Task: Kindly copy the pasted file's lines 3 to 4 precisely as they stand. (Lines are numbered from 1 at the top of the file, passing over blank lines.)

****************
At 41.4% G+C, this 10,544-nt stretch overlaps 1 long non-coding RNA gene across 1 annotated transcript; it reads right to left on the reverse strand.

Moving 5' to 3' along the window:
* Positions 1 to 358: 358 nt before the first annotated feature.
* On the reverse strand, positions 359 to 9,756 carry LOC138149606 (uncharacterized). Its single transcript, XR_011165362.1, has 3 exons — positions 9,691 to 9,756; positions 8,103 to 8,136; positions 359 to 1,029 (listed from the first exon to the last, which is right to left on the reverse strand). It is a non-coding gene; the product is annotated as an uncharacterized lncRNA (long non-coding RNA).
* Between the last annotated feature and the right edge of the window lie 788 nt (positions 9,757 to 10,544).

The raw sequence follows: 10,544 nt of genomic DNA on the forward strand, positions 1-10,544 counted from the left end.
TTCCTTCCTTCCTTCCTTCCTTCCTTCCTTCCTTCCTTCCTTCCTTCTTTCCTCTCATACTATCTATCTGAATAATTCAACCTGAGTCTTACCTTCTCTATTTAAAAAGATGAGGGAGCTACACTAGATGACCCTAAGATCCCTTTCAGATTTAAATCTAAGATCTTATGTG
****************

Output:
* Positions 1 to 358: 358 nt before the first annotated feature.
* On the reverse strand, positions 359 to 9,756 carry LOC138149606 (uncharacterized). Its single transcript, XR_011165362.1, has 3 exons — positions 9,691 to 9,756; positions 8,103 to 8,136; positions 359 to 1,029 (listed from the first exon to the last, which is right to left on the reverse strand). It is a non-coding gene; the product is annotated as an uncharacterized lncRNA (long non-coding RNA).